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Farmers markets offer healthful options
USDA to honor farmers markets locally, nationwide
new farmers-market

Every Thursday evening during the summer, downtown squares in Great Bend and St. John come to life as vendors peddle garden fresh produce.
Every Tuesday, Thursday and Saturday mornings, the same thing happens in the Great Bend Public Library parking lot.
These farmers markets are among thousands that have sprouted across the country. United States Agriculture Secretary Tom Vilsack wants these efforts to bring home-grown fruits and vegetables to local consumers to be recognized. That is why he has declared Aug. 3-9 National Farmers Market Week.
Throughout the week, United States Department of Agriculture will celebrate these markets, the farmers who make them possible and the communities that host them.
“Farmers markets are good for our farmers and good for our communities,” said Janel Rose, health educator for the Barton County Health Department. She is one of the coordinators for the Thursday evening Summer Street Stroll Farmers Market and Senior Farmers Market Nutrition Program, both in Great Bend.
The development of the Summer Street Stroll in Great Bend’s Jack Kilby Square and the St. John Farm & Art Market downtown there are in direct response to a need for greater access to locally grown fresh fruits and vegetables, Rose said.  The Senior Farmers Market Nutrition Program, in particular, helps provide seniors a healthier, more nutritious diet. 
The Thursday evening markets are open starting at 5 p.m. at their respective downtown city squares.
The declaration was made via an official proclamation signed by Secretary Vilsack. This year marks the 15th-annual National Farmers Market Week recognizing the important role that farmers markets play in the agricultural and food economy. The U.S. Department of Agriculture began declaring National Farmers Market Week in 2000.
“National Farmers Market Week is a great opportunity for farmers markets across the country to host special events to showcase all the tremendous services they provide,” said Vilsack. “Farmers markets play a key role in developing local and regional food systems that support family farms, and help grow rural economies. They bring communities together, connecting cities with the farms that support them and provide Americans across the country with fresh, healthy food.”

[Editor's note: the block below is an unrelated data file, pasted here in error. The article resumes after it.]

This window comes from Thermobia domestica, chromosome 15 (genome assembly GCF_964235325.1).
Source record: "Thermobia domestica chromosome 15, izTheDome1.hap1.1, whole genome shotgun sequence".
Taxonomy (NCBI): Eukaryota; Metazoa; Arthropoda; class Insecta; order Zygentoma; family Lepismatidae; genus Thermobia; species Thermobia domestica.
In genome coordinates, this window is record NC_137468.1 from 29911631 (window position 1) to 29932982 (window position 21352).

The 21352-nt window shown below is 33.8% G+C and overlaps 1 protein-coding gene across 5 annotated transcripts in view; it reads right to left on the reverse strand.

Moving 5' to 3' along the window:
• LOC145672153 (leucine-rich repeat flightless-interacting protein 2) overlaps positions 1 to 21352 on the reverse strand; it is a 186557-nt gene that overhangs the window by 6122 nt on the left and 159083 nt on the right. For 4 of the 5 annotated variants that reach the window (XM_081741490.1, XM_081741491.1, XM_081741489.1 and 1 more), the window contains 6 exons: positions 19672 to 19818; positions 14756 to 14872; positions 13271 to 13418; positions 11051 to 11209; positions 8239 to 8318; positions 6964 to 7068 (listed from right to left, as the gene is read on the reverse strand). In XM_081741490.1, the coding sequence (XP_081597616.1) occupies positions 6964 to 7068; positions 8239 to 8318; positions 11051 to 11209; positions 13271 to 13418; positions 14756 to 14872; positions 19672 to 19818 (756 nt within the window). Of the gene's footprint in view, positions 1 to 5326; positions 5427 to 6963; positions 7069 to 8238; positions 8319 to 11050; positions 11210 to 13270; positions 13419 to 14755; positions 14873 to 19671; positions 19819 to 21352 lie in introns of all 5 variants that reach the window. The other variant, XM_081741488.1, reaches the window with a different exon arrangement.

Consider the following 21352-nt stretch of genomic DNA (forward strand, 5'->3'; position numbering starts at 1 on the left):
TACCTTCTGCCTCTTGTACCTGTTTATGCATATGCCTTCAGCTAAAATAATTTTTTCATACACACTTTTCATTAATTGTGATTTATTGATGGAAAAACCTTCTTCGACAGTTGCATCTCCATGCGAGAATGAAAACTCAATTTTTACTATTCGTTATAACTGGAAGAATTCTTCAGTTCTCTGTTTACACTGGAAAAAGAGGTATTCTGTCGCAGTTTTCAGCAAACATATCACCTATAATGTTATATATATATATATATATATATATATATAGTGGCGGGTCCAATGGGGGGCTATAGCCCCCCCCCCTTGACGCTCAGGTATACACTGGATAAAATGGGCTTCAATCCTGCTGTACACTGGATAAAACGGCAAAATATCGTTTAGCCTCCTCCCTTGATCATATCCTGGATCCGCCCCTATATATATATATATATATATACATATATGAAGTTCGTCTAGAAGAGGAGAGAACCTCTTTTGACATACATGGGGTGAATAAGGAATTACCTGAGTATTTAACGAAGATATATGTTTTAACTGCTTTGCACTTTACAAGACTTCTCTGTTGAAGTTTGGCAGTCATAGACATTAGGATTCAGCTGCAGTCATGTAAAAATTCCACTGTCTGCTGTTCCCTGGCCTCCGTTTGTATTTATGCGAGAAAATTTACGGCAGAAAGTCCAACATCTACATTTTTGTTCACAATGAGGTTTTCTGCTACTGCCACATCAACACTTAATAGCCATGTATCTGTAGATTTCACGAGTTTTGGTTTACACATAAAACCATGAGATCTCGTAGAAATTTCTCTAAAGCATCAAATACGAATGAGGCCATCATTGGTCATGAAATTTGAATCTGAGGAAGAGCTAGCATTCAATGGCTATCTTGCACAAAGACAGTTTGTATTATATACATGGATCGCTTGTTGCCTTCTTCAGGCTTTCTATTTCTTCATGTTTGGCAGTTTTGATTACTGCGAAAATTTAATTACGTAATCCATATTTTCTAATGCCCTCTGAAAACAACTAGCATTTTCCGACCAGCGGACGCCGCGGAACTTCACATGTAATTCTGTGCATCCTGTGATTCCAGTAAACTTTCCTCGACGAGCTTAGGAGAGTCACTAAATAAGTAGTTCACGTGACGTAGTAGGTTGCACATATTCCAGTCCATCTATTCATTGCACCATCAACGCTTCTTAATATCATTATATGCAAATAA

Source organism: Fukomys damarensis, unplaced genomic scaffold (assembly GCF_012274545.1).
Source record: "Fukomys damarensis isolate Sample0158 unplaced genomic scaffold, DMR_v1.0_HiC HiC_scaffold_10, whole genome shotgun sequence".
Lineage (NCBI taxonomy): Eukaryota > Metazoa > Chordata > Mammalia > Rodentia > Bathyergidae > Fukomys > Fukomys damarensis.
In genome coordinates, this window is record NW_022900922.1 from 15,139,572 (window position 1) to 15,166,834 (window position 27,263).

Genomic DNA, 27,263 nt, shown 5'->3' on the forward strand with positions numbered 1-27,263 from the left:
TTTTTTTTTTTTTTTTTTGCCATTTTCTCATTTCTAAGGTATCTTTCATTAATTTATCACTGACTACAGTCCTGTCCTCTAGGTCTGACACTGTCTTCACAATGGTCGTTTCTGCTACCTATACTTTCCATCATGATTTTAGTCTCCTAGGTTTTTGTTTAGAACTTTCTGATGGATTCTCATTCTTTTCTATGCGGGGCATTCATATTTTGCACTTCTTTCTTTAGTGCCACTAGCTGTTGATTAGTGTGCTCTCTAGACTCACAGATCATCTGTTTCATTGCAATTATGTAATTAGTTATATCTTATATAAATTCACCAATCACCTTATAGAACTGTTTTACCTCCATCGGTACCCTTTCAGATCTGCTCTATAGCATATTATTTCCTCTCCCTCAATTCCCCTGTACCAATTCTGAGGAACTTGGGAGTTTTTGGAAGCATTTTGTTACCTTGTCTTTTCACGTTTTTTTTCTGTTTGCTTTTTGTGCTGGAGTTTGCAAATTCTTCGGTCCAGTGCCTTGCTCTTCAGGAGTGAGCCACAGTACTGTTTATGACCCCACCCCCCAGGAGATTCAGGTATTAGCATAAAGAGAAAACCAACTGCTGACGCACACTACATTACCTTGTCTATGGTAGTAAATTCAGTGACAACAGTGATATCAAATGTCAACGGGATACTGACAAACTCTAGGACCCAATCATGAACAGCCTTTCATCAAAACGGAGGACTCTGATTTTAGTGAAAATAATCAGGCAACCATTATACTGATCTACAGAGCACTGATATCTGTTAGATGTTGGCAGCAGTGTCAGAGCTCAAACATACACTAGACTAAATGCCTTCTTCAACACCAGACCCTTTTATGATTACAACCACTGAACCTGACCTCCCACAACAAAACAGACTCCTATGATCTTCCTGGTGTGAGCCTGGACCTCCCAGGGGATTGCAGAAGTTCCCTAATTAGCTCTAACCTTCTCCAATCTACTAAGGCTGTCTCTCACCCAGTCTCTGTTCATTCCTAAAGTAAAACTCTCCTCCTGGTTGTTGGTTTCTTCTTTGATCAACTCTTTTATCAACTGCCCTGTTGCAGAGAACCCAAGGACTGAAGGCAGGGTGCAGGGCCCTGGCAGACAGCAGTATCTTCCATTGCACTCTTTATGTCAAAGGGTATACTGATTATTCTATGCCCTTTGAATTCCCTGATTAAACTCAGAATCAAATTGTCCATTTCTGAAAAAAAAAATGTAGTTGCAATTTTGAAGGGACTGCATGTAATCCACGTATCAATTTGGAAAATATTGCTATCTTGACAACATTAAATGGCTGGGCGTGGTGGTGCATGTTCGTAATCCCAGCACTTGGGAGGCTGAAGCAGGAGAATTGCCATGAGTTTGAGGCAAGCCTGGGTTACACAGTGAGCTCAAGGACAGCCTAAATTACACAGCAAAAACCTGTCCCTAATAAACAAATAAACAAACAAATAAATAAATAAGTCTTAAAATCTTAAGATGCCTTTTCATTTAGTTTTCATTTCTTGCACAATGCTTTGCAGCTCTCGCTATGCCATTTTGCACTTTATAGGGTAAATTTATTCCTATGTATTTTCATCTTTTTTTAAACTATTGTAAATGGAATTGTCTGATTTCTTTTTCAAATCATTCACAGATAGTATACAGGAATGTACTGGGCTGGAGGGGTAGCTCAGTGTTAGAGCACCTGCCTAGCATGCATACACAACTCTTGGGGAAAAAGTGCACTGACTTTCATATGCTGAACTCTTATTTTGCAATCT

In honor of National Farmers Market Week, USDA’s Agricultural Marketing Service Administrator Anne Alonzo will be at the Dane County Farmers Market located on the grounds of the State Capitol building in Madison, Wis., on Saturday. The Madison farmers market is the largest producer-only farmers market in the U.S.
On Friday, Aug. 8, the USDA Farmers Market, located at USDA headquarters in Washington, D.C., will host a Healthy Back-To-School Challenge to show kids and their families how to cook simple, healthy, and delicious snacks with seasonal ingredients. Other USDA officials will be at other farmers market locations across the country throughout the week.
“Thousands of farmers markets across the country offer consumers fresh, affordable, convenient, and healthful products sold directly from the farm,” Vilsack said. They also offer additional market opportunities for local producers, especially smaller or newer operations.
Farmers markets increasingly offer electronic benefits transfer technology that can be used by recipients of USDA’s Supplemental Nutrition Assistance Program - as well as low-income women, infants, and children and seniors participating in the WIC and Senior Farmers’ Market Nutrition Programs - to get fresh, seasonal ingredients.
Farmers market development is a cornerstone of the USDA’s Know Your Farmer, Know Your Food Initiative, which coordinates the Department’s policy, resources, and outreach efforts related to local and regional food systems, Vilsack said. Strengthening local food systems as one of the four pillars of USDA’s commitment to rural economic development.